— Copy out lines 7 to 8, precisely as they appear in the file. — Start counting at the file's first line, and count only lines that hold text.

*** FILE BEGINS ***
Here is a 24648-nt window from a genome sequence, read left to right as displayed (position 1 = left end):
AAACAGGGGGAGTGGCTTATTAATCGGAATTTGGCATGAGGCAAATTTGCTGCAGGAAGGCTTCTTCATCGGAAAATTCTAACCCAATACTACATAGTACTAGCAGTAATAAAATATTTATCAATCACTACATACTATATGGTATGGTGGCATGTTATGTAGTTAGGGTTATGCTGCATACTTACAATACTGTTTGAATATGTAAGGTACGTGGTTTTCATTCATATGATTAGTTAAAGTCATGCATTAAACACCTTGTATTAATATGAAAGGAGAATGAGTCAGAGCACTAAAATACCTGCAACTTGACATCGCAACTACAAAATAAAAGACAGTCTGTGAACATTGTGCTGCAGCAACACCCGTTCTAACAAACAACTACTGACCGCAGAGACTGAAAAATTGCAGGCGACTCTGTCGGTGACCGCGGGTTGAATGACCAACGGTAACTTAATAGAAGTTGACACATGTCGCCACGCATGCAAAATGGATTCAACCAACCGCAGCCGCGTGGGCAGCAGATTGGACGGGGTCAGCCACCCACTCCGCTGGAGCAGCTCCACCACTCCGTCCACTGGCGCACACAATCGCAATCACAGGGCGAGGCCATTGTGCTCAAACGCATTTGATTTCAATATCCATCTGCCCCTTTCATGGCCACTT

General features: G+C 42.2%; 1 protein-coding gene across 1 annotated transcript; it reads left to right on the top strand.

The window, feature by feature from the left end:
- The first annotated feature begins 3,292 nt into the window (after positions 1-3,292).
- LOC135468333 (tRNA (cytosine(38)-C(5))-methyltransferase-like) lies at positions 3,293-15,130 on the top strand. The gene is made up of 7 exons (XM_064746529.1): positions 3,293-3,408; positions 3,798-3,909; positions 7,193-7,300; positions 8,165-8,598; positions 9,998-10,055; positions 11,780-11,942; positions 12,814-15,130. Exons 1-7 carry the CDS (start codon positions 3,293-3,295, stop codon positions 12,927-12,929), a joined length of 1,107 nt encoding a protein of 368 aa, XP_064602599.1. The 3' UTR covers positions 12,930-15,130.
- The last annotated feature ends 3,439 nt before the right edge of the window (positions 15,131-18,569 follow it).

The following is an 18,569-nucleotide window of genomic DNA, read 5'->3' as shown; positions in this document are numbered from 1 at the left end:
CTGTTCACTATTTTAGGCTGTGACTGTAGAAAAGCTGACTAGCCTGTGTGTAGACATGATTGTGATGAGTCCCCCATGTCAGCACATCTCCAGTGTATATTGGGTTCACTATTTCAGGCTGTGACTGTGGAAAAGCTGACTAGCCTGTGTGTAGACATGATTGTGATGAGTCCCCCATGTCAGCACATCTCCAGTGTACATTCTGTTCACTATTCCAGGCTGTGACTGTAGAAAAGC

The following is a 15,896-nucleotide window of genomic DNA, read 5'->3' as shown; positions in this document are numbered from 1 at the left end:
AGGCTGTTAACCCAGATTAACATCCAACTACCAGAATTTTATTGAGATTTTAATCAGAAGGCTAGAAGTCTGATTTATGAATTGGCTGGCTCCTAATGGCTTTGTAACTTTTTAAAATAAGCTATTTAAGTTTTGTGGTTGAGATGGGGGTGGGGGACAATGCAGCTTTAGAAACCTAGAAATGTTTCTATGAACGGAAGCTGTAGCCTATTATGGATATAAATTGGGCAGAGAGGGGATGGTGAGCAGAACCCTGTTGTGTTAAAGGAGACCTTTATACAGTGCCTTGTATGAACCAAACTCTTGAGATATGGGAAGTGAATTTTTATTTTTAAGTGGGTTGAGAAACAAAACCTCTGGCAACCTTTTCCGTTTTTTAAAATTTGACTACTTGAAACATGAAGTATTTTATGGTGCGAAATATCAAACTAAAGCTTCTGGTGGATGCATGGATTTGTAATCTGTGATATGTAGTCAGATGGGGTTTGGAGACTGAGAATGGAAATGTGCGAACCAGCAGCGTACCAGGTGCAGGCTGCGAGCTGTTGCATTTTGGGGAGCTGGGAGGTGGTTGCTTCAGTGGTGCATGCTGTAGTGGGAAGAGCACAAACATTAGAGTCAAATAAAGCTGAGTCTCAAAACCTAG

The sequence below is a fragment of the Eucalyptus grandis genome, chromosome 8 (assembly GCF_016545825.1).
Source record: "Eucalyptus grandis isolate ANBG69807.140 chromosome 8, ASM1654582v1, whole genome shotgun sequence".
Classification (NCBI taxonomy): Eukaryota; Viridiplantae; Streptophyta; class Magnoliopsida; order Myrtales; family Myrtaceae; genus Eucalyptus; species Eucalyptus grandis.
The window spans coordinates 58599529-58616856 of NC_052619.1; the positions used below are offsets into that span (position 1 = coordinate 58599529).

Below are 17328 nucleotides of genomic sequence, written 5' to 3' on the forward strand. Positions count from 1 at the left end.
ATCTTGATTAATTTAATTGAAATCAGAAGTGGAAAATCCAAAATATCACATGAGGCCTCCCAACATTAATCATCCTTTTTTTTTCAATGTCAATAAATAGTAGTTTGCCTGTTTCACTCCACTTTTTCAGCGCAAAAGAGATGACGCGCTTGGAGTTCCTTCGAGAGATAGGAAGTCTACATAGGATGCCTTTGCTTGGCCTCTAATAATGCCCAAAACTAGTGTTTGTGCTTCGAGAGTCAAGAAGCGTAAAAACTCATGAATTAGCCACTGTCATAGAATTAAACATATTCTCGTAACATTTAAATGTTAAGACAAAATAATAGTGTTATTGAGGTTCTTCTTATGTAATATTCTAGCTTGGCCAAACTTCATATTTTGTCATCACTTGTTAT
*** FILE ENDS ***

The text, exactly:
- The last annotated feature ends 3,439 nt before the right edge of the window (positions 15,131-18,569 follow it).

The following is an 18,569-nucleotide window of genomic DNA, read 5'->3' as shown; positions in this document are numbered from 1 at the left end: